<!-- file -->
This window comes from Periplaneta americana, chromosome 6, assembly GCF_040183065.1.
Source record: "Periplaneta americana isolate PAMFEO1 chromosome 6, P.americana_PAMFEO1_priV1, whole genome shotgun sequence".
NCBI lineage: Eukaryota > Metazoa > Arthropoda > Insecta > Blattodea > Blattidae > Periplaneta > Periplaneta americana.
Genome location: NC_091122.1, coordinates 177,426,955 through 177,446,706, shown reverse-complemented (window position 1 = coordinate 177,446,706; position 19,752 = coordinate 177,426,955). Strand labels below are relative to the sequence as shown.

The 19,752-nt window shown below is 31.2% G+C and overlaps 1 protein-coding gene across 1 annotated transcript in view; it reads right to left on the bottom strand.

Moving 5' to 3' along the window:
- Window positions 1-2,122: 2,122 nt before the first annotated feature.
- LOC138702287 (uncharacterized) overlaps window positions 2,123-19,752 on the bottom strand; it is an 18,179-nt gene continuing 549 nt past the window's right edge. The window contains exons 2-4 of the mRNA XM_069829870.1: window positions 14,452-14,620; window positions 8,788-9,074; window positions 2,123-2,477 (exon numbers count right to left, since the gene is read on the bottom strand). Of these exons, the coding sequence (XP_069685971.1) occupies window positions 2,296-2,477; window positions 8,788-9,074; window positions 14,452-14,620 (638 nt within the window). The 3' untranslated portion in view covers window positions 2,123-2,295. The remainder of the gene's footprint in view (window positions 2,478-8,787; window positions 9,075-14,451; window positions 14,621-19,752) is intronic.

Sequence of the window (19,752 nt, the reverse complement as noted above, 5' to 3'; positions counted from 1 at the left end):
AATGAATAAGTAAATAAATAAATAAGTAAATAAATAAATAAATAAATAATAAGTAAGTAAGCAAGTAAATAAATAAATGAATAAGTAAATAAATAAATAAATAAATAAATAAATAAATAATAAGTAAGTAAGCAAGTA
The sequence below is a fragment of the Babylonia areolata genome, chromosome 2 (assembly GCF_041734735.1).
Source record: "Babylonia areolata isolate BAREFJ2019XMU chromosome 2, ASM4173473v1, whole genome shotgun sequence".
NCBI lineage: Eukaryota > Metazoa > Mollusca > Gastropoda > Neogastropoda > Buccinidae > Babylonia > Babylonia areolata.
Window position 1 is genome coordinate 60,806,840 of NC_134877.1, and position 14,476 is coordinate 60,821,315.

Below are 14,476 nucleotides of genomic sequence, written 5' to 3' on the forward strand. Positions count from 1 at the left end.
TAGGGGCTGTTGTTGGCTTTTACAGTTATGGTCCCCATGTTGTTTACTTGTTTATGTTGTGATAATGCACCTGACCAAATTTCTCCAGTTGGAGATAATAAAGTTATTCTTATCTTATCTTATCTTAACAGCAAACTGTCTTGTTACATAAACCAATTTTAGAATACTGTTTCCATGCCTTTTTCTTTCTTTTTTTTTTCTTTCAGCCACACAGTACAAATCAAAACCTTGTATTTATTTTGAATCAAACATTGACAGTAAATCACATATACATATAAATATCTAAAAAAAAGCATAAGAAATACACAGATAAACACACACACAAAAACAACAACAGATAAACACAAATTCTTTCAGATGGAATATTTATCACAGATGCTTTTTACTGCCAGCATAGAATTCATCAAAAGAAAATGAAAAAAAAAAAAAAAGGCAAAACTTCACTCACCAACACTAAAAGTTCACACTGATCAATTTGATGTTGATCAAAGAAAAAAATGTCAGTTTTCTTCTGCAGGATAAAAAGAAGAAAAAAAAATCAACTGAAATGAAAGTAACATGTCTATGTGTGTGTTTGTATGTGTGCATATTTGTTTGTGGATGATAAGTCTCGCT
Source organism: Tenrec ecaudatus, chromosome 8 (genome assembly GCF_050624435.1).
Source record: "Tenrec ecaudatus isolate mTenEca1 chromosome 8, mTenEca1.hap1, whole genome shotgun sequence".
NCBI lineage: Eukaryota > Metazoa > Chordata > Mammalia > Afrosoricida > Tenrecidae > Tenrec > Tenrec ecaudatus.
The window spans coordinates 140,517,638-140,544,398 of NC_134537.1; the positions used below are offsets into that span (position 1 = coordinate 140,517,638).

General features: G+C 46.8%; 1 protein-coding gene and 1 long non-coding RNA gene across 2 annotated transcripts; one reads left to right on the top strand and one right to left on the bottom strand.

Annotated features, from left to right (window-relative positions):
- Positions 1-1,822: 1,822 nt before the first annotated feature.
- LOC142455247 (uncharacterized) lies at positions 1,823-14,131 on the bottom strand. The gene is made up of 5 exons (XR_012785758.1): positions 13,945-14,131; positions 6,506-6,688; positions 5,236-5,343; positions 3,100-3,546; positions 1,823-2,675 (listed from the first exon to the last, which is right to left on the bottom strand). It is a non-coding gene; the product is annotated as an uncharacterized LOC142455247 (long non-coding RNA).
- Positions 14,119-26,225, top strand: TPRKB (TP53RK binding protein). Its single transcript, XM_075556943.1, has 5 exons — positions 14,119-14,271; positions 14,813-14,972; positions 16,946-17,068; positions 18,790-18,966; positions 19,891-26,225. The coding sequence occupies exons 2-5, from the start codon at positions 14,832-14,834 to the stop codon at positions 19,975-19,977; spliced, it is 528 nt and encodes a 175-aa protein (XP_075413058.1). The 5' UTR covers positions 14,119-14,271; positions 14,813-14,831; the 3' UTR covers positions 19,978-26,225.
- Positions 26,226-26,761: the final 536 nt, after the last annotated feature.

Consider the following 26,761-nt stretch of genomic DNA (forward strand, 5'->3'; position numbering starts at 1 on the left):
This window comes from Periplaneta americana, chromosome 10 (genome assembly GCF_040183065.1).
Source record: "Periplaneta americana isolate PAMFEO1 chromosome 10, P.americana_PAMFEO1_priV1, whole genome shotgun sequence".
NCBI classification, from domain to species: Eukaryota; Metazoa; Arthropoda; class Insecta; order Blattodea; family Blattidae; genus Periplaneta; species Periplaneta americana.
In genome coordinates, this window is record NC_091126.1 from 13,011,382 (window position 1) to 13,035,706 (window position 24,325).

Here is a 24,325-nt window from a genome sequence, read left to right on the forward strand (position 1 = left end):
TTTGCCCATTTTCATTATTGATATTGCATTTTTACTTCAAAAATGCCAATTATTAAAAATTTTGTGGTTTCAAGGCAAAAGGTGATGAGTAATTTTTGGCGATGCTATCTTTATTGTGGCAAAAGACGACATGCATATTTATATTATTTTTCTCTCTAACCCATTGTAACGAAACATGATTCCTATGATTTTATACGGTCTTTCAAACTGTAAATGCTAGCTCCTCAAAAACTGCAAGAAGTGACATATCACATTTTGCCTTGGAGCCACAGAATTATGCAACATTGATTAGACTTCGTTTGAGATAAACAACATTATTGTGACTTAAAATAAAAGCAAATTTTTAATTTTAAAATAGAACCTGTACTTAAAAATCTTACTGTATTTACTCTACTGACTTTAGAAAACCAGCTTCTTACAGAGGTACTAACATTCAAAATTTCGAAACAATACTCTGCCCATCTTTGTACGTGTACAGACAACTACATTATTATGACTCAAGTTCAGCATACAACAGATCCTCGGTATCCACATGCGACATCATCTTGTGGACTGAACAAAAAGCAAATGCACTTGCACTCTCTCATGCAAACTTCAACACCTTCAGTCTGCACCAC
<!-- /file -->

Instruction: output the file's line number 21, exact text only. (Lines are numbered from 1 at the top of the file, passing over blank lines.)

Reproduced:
General features: G+C 46.8%; 1 protein-coding gene and 1 long non-coding RNA gene across 2 annotated transcripts; one reads left to right on the top strand and one right to left on the bottom strand.